On Friday I stopped through Dumbo on my way home. A friend was having a party in her workspace there, and my can’t-make-it excuse (“I’m supposed to go to yoga”) held no water once she informed me that her office had a yoga studio ON THE SAME FLOOR. So, 6:30 yoga; 8:00 party it was. ($10 new student specials help with spontaneity.)
Abhaya Yoga just opened last week. It’s the only yoga studio in Dumbo, so it’s a welcome addition to the beautiful waterfront. (They lead free classes in the park at 2pm Saturdays.) The views from 10 Jay Street are ridiculous, so I was excited to test my focus against them.
The biggest surprise was that the studio teaches Anusara Yoga; most studios focus on Vinyasa, for all the cardio-loving students. I only know two other Anusara studios in the whole city (Vira Yoga and World Yoga Center). Tara Glazier, the owner, is a long-time student of Elena Brower at Vira.
Anusara Yoga, founded by John Friend, is a slow, detail-oriented practice. There are five general principles of alignment: open to grace, muscular energy, inward spiral, outward spiral, and organic energy. You’ll hold poses for ten or fifteen breaths, as you try to integrate these principles in each pose. I still don’t understand some of the language (How do you hug a muscle towards the bone? I thought they only contracted from origin to insertion.) but it was a very therapeutic experience.
[I’m suffering in the lower back/hamstring regions; there are a variety of culprits (more on that later) but no clear villain. Slow, patient analysis (and weekly tui na massage) is my current course of treatment.]
We started with a brief trio of OMs, and a chant. Tara talked about samskaras, or patterns that we hold. Physical, mental, or emotional, these patterns will continue to block growth until we learn a new route.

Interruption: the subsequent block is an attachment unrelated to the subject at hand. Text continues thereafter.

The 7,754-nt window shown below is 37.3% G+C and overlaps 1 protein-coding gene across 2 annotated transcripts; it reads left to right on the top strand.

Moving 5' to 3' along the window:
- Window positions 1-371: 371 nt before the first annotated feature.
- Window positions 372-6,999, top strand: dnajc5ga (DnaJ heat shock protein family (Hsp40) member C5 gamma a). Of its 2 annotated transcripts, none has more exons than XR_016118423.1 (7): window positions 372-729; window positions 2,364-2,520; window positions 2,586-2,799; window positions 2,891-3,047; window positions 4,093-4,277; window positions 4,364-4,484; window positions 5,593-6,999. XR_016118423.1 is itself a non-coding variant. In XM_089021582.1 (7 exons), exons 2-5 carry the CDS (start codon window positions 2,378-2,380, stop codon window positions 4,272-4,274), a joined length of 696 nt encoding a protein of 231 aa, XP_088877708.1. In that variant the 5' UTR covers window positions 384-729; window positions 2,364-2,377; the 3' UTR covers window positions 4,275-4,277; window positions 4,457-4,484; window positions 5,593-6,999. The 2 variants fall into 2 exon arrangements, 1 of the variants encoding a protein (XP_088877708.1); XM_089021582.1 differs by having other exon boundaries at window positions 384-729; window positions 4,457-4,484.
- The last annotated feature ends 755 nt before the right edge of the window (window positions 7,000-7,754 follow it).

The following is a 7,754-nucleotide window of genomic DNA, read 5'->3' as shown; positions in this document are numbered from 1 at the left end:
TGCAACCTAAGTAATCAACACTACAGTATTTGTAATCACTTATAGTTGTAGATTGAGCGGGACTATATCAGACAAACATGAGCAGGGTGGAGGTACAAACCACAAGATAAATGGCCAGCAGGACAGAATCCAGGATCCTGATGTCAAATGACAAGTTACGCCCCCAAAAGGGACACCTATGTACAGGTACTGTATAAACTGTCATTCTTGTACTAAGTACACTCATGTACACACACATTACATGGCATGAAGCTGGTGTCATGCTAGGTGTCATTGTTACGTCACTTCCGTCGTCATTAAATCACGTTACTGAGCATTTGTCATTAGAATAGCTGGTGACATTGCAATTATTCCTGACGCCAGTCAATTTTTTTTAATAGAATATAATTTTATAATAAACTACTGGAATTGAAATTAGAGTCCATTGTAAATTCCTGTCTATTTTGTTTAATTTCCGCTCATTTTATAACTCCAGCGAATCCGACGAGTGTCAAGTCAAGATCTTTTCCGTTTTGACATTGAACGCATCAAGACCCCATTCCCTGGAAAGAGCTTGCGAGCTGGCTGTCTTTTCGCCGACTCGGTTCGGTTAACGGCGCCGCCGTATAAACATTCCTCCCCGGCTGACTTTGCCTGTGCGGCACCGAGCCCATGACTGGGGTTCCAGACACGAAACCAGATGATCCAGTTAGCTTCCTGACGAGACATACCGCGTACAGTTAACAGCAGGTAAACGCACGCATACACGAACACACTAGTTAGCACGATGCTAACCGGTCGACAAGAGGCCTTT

The physical focus of the class was the lower leg: how to find support there, to open up the systems above. I wasn’t sure that my calf had that much to say, but Tara assured us that it would help our hips, our spines, and things like sciatica. (Throughout the class, she was REALLY helpful in calling out the poses and techniques that would help and heal my injury.) In each pose, we would flex the foot, or press the calf against a block, or bend the knee and engage the lower leg, in order to “dam” the energy of the lower leg, and free the body above it.
My favorite moment came in a pose that normally kills me. It’s the quad stretch where you’re kneeling as if you’re about to propose, and then you grab the back ankle and hug it in towards the hip. Super intense stretch from the knee up to the hip bone. But unlike other methods I’ve learned, we didn’t sink the hips towards the floor; we kept the legs at 90º and the torso vertical. It moved the stretch out of the front of the hip, and into the middle of the quad. When we finally released it, that whole side was relaxed like a rag doll. This is the benefit of Anusara’s take on the details.
I enjoyed the class, and the space, a lot, and if you can just keep your gaze fixed on the Empire State Building the whole time, you won’t be distracted by the sailboats (or the power plant). Classes are still small, so you’ll get more attention, and there are plenty of great shops, cafés, and nature to enjoy afterward.